Just this last weekend, this was starting to happen - that feeling of anxiety, overwhelm, exhaustion and not being able to take on any more.
I had reached total inbox full status in my brain. 

I made the decision really quickly to just put a self-care protocol in place.

For me, this meant stepping away from social media for a while - and when I noticed that this is the hardest choice for me to make, I knew that this was also part of the problem.

I felt literally one email, one Slack update, one Instagram like, one Facebook share away from feeling like I would break down in tears.

I felt as if everybody wanted a piece of me all the time.
Obviously, that's not the case.

Yes, I have a large audience, but not as large as many out there. I also have a team to help me.

This wall of noise that we all so often integrate with can also be so, so damaging to your mental health in whichever area of business you are in, entrepreneur or not.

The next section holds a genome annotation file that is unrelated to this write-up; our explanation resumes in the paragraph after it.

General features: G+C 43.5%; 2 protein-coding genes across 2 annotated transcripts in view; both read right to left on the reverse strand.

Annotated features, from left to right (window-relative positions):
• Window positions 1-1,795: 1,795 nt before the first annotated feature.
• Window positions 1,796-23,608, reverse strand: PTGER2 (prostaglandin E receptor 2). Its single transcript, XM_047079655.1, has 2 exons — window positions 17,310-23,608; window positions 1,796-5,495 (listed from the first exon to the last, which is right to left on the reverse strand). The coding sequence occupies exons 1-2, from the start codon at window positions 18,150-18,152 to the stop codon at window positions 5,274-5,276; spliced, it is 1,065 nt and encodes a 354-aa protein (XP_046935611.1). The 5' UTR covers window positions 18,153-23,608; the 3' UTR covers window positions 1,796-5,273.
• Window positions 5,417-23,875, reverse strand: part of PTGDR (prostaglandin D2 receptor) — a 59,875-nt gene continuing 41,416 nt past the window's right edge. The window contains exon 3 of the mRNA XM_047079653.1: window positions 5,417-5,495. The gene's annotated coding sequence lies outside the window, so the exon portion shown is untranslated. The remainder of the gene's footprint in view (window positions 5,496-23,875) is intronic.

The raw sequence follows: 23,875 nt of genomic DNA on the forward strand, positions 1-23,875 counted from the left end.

My (irrational mind) was telling me that if I stepped away even for a day, everybody would stop following me, that nobody would ever buy my products anymore, that I would lose all my customers.

This is a complete paranoia, and a HUGE warning sign to find some space.

In fact, as a leader, it's my hob to step up and to show my audience and my clients how to look after their wellbeing, especially as I teach so much in my work about finding space to play, about finding space for creativity.

Having implanted my self-care plan, which not only included stepping away from social media, but über early nights, upping my supplements and wellness formula, upping the meditation, and retaking care of myself, things started to turn around after just a few days.

It really doesn't take very long now for me to be able to move this stuff around.

A post shared by Jo Gifford (@dexdiva) on


What else happened in that time?

Well I've been super, super productive because my brain doesn't feel bombarded with overwhelm and panic.
I have been consistently outputting content every day.